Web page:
PART TWO - PUTTING PAINT ONTO CANVAS
The Chiaroscuro, glazes, solid painting and scumbles.
(or if you prefer; daubing, smudging, drowning and more daubing and smudging!)
To all those who can already paint, I apologize for the 'assumption of no prior knowledge' stance of this post. It's just that when I was learning myself, I couldn't find many (old) sources of information that didn't already assume too much
knowledge! Degree of Finish
A common mistake is to try to do too much too soon. With your drawing, you can go from rough sketch to refined, finished product in one sitting.
With your painting, however, you should be aiming toward refining you work; layer by layer by layer; only achieving 'perfection' at your last sitting.
Having studied old master paintings in museums, art fairs and galleries the length and breadth of Europe, I would say that their guiding maxim must have been....
"Do as little work as you can possibly get away with but not so little as to let anyone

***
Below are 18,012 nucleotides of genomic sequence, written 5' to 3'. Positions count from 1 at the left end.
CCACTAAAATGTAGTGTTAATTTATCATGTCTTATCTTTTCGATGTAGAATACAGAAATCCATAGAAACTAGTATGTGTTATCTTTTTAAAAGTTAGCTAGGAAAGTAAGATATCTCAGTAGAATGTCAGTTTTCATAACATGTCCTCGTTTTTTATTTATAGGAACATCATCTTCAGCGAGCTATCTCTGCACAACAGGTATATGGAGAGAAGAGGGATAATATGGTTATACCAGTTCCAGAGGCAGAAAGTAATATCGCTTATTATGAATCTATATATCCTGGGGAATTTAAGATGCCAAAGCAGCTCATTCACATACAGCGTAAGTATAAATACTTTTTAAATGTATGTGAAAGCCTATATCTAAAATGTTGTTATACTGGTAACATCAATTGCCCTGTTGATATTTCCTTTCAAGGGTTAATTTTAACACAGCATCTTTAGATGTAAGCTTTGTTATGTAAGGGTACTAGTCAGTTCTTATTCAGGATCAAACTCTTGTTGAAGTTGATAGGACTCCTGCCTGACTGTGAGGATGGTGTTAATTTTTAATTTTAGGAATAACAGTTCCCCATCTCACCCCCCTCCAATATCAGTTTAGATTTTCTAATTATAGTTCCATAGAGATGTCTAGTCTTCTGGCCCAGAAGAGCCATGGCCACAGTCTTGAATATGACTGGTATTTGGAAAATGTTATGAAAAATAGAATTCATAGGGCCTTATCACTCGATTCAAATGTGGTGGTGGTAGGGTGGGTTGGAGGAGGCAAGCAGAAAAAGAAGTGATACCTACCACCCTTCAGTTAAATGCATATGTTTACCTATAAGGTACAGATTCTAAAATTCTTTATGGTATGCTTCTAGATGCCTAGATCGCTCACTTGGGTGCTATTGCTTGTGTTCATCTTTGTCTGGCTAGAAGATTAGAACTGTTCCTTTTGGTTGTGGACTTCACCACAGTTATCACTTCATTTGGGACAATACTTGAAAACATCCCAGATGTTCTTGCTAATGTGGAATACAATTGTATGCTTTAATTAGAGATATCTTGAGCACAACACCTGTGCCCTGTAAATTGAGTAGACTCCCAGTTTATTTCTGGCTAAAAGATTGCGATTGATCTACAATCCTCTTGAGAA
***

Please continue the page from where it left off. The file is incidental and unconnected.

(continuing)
think they can do it!"
For demonstration purposes, I am going to do a quick painting sketch of a face using the absolute minimum number of layers - to avoid confusion - so I don't expect it to look very refined when finished (especially not in unforgiving acrylic). After each stage, I will describe any 'improvements' I would normally make but have avoided for the sake of simplicity.
I'll describe the brushes you need at each stage. Anything specialist is not an absolute must - (round) hogs hair can blend very well (particularly with oil paint) as long as it's a clean, dry, fluffy and a large enough.2. Paint...
For both acrylic and oil, you'll need a red, yellow, blue, black and white BUT not any old hue!